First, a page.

A24

Morris From America: A Coming-Of-Age Tale Worth Your Time

The story of a shy American kid growing up in Germany sometimes tries too hard, but still hits emotional bullseyes

Morris From America opens on an ordinary day for 13-year-old Morris (newcomer Markees Christmas, excellent) and his single dad, Curtis (Craig Robinson). They squabble over old hip-hop. Morris yawns that it’s too slow. “Minimal,” Pops corrects. They’re bored. They put on New York Yankees caps and go get ice cream. And then writer-director Chad Hartigan’s camera pulls up from the sidewalk, soars over the street lamps, and we see the medieval German castle that looms over their new hometown an ocean away from the USA, a.k.a. the only place his dad could get a job. “We the only two brothers in Heidelberg,” admits Curtis. “We got to stick together.”

But that’s hard when you’re 13, swollen up with pubescent swagger, and your father’s plopped you in a dull town full of Euro snots who call you “Big Mac,” “Kobe Bryant,” and other insults Morris can’t translate. It’s hard enough being awkward and chubby in a culture where you know the rules. In Deutschland, where only a tiny percentage of the population is black, most of whom live across the country in Berlin, Morris can’t even blend. So he walls off the world with headphones and sulks, stomping around on long walks, and wondering — as we do — if that old German stranger bumped him on purpose.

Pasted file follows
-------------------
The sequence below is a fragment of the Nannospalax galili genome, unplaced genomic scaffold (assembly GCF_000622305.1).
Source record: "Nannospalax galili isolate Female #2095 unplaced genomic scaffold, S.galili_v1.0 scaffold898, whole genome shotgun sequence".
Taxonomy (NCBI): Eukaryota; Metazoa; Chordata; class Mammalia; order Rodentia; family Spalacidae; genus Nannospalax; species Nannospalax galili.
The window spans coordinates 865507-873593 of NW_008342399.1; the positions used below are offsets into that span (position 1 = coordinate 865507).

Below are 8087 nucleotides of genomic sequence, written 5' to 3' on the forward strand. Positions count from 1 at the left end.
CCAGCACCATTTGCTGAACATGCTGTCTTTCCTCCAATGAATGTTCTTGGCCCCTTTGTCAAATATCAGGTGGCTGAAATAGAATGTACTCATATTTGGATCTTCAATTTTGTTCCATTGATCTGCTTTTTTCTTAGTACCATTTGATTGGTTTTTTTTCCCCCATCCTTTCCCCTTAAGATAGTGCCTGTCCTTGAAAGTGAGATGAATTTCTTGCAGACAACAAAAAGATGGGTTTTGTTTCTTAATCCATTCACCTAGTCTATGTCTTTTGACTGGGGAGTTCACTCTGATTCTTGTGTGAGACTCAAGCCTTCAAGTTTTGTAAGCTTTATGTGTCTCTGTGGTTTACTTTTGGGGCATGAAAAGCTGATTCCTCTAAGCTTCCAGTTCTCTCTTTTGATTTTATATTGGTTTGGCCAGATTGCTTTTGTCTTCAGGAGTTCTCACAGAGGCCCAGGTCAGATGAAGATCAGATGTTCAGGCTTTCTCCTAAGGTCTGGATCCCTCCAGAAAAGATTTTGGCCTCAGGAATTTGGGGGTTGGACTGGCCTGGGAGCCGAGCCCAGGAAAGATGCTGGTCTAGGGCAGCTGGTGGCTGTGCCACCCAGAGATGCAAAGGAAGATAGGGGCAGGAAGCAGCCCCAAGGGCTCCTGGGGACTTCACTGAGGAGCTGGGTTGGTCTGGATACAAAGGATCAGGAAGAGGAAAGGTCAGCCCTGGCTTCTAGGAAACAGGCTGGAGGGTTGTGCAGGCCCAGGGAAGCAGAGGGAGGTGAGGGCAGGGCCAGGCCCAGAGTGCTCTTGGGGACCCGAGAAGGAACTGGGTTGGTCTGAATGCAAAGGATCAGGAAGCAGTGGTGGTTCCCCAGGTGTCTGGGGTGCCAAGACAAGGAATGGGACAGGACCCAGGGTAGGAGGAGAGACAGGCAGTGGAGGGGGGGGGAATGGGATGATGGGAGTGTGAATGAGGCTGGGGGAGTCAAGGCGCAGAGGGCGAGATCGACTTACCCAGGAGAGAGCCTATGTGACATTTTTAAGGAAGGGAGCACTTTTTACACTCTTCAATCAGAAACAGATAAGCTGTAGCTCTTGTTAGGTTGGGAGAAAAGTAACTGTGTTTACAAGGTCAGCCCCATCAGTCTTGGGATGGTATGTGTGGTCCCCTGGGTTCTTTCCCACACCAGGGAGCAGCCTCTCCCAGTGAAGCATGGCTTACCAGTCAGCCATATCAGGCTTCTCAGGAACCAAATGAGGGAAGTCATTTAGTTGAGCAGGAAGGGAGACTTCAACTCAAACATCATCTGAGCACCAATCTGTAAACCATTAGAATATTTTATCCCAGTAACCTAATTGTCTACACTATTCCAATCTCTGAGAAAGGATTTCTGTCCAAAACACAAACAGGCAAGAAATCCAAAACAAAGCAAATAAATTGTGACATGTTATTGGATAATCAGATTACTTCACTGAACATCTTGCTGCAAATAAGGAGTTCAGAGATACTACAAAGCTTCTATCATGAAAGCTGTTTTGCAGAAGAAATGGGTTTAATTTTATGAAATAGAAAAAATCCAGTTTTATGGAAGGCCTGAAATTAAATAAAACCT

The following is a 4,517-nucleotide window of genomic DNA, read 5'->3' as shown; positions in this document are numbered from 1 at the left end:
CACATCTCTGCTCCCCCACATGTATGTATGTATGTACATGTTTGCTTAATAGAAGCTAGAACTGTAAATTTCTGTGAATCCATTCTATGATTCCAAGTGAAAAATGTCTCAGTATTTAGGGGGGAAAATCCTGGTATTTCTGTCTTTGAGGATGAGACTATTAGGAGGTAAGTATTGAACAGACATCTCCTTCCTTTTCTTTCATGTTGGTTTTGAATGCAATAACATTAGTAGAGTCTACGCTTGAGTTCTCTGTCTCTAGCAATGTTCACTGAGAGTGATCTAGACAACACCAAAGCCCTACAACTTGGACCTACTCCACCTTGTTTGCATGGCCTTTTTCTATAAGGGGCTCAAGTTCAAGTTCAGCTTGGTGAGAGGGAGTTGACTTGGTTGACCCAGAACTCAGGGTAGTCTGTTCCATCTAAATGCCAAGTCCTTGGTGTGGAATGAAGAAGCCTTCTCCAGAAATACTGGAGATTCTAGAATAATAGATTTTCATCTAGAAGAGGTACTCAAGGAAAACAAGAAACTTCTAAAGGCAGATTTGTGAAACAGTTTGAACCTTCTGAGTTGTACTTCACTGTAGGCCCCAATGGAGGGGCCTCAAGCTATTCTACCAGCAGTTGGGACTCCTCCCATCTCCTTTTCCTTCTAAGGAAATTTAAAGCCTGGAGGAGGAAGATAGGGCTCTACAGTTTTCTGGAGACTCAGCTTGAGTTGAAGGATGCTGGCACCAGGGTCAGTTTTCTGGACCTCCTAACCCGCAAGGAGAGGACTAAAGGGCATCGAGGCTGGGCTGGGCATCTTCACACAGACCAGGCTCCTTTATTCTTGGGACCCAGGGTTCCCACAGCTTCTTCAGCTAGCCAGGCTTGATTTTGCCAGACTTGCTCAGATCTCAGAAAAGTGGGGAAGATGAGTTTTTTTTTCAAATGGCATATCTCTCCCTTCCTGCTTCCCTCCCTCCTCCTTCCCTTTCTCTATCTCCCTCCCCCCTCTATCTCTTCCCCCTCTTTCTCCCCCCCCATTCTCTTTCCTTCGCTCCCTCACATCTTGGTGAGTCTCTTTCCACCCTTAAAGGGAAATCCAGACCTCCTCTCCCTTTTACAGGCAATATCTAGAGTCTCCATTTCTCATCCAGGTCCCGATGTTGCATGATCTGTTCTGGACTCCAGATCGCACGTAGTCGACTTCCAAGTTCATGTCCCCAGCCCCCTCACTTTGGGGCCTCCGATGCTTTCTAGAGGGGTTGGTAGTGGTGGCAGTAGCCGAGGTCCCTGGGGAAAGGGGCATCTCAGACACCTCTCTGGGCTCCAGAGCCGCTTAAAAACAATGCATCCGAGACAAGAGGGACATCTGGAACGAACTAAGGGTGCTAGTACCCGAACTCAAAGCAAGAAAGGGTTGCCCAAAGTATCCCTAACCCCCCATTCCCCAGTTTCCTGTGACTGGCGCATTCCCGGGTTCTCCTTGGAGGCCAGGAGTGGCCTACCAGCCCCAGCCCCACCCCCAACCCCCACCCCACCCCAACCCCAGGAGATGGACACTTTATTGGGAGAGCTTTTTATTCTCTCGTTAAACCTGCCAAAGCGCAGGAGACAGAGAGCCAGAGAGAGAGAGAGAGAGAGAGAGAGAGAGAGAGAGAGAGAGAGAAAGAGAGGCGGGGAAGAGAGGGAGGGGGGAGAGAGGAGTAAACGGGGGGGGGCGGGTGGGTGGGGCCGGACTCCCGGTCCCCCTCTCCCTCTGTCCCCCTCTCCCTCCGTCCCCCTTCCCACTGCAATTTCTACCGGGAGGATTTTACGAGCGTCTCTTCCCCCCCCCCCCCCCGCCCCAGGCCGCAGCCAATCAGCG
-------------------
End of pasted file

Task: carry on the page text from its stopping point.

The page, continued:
When Morris falls for rebellious blonde Katrin (Lina Keller, a Paris Hilton clone), who, at 15, seems a decade cooler than every other kid in town, the film’s arc clicks into place. To the boy, this is a sunshiny story about opening up to love and techno. He’s blind to the way Katrin treats him like a pet, and the grasping Spike Lee quote on her wall. But Hartigan lets us see the shadows. “I hear black people are good dancers?” asks Katrin. A beat later, she blurts, “Do you have a big dick?”

He blushes. We blanch. These German teens in their Lakers jerseys see Morris as an exotic American stereotype: a rapping gangsta who plays basketball and smokes weed. They’ve put this shy nerd in a small box. And as the kid’s self-identity is still squishy around the edges — in the film’s first shot, his soft, babyish cheeks spill all over the frame — Morris might shape himself to fit. But this is his father’s story, too. As Katrin pressures Morris to get high with her DJ friends, a lonely Curtis plays with the electric toy truck he bought as a surprise, not knowing that he just missed the last minutes of his son’s childhood.

Robinson, a comedian, gets a chuckle out of the moment. But his Curtis is weighty and solid — he’s no buffoon. Robinson wears his character like a second skin, filling this widowed soccer coach with life experiences the script doesn’t have to explain. When a language tutor (Carla Juri) frets over Morris’s scribbled hip-hop lyrics, we feel Curtis’s skin bristle with defensive quills, sharpened from decades of seeing people assume the worst about good black kids. He waits until this white lady leaves before he spins around to confront his boy. “Fucking all the bitches, two at a time?” sneers Curtis. C’mon, son, you don’t know anything about that.

Like most coming-of-age flicks, Morris From America tries too hard to make friends. At least its scenes of unearned triumph are balanced by embarrassing bits that hit emotional bullseyes. It’s so likable I wondered if I was a sap for enjoying it, so I watched it again and liked it more. Morris doesn’t know that these miserable years will make him a badass, bilingual adult who knows the world is bigger than the block. If you told him today, he might not care. But that’s how big his box really is. He just has to take off those headphones and pay attention.